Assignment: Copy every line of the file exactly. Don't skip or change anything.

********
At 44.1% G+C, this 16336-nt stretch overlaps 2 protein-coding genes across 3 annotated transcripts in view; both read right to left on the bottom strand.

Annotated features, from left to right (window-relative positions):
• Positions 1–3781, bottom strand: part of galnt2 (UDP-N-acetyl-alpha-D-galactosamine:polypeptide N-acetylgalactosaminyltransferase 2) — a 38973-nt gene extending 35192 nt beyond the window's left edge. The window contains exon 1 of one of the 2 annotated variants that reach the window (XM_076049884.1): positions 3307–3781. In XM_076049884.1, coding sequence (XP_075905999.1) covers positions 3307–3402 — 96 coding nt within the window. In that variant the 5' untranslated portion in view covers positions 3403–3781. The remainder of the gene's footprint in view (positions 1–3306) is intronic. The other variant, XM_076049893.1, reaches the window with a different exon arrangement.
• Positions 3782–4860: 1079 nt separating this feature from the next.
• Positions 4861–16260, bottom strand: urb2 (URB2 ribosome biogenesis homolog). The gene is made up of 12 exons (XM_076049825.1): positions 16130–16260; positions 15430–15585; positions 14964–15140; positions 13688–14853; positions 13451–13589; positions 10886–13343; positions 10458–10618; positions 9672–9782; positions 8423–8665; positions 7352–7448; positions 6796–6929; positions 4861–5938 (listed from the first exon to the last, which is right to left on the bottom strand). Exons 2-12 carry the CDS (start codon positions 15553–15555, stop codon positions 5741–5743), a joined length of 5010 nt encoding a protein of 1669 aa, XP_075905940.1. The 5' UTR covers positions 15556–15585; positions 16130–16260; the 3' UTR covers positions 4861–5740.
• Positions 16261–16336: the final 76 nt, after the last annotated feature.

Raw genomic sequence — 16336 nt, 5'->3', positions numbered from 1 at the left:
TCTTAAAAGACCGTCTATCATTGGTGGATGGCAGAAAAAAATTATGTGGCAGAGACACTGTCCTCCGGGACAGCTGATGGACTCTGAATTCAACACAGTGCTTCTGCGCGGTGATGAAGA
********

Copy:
At 44.1% G+C, this 16336-nt stretch overlaps 2 protein-coding genes across 3 annotated transcripts in view; both read right to left on the bottom strand.

Annotated features, from left to right (window-relative positions):
• Positions 1–3781, bottom strand: part of galnt2 (UDP-N-acetyl-alpha-D-galactosamine:polypeptide N-acetylgalactosaminyltransferase 2) — a 38973-nt gene extending 35192 nt beyond the window's left edge. The window contains exon 1 of one of the 2 annotated variants that reach the window (XM_076049884.1): positions 3307–3781. In XM_076049884.1, coding sequence (XP_075905999.1) covers positions 3307–3402 — 96 coding nt within the window. In that variant the 5' untranslated portion in view covers positions 3403–3781. The remainder of the gene's footprint in view (positions 1–3306) is intronic. The other variant, XM_076049893.1, reaches the window with a different exon arrangement.
• Positions 3782–4860: 1079 nt separating this feature from the next.
• Positions 4861–16260, bottom strand: urb2 (URB2 ribosome biogenesis homolog). The gene is made up of 12 exons (XM_076049825.1): positions 16130–16260; positions 15430–15585; positions 14964–15140; positions 13688–14853; positions 13451–13589; positions 10886–13343; positions 10458–10618; positions 9672–9782; positions 8423–8665; positions 7352–7448; positions 6796–6929; positions 4861–5938 (listed from the first exon to the last, which is right to left on the bottom strand). Exons 2-12 carry the CDS (start codon positions 15553–15555, stop codon positions 5741–5743), a joined length of 5010 nt encoding a protein of 1669 aa, XP_075905940.1. The 5' UTR covers positions 15556–15585; positions 16130–16260; the 3' UTR covers positions 4861–5740.
• Positions 16261–16336: the final 76 nt, after the last annotated feature.

Raw genomic sequence — 16336 nt, 5'->3', positions numbered from 1 at the left:
TCTTAAAAGACCGTCTATCATTGGTGGATGGCAGAAAAAAATTATGTGGCAGAGACACTGTCCTCCGGGACAGCTGATGGACTCTGAATTCAACACAGTGCTTCTGCGCGGTGATGAAGA